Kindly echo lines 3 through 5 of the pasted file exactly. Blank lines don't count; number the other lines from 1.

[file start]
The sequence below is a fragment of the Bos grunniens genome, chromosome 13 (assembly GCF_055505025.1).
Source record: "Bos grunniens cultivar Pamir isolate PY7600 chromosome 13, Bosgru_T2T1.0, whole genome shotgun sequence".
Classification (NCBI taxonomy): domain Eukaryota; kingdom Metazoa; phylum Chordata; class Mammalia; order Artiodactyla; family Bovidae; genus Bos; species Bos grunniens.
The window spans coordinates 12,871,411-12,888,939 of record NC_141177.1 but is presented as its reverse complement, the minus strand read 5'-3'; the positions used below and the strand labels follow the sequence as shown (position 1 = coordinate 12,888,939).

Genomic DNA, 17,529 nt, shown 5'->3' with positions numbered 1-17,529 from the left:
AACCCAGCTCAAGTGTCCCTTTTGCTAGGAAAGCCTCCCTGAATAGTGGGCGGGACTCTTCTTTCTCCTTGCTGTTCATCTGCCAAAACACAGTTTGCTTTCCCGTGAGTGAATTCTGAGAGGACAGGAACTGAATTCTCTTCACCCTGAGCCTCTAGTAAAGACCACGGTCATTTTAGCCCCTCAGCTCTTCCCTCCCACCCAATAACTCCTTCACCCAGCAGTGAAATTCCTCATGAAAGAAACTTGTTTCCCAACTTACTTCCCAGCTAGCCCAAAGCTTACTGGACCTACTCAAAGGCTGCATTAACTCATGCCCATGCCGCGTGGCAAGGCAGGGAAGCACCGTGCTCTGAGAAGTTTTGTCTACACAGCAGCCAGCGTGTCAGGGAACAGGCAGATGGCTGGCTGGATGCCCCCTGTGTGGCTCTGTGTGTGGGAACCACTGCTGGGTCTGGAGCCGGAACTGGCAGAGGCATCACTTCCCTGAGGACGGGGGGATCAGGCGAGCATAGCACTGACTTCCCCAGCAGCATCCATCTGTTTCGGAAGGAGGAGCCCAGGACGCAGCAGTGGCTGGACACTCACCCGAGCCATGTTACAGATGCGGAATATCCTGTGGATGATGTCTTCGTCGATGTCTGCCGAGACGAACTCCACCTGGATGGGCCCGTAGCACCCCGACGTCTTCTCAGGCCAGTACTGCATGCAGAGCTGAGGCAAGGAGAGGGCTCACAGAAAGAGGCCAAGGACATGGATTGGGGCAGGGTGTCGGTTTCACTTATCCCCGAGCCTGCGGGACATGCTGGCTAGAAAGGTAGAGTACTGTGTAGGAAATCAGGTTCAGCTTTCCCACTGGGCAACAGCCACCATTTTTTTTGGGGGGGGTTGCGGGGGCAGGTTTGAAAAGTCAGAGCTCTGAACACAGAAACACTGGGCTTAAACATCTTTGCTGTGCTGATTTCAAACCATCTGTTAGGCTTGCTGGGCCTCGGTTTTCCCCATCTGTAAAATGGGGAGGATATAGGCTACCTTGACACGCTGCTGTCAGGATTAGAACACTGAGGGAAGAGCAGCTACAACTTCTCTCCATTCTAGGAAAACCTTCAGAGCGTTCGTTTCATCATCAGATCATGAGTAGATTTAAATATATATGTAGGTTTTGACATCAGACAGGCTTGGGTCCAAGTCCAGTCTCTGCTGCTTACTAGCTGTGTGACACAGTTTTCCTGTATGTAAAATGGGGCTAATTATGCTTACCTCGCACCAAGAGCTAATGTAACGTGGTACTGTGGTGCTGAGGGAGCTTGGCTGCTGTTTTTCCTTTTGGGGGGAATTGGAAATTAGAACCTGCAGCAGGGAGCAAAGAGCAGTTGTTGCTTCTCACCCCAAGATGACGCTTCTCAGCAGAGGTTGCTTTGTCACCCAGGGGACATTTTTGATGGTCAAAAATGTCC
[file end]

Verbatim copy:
Classification (NCBI taxonomy): domain Eukaryota; kingdom Metazoa; phylum Chordata; class Mammalia; order Artiodactyla; family Bovidae; genus Bos; species Bos grunniens.
The window spans coordinates 12,871,411-12,888,939 of record NC_141177.1 but is presented as its reverse complement, the minus strand read 5'-3'; the positions used below and the strand labels follow the sequence as shown (position 1 = coordinate 12,888,939).

Genomic DNA, 17,529 nt, shown 5'->3' with positions numbered 1-17,529 from the left: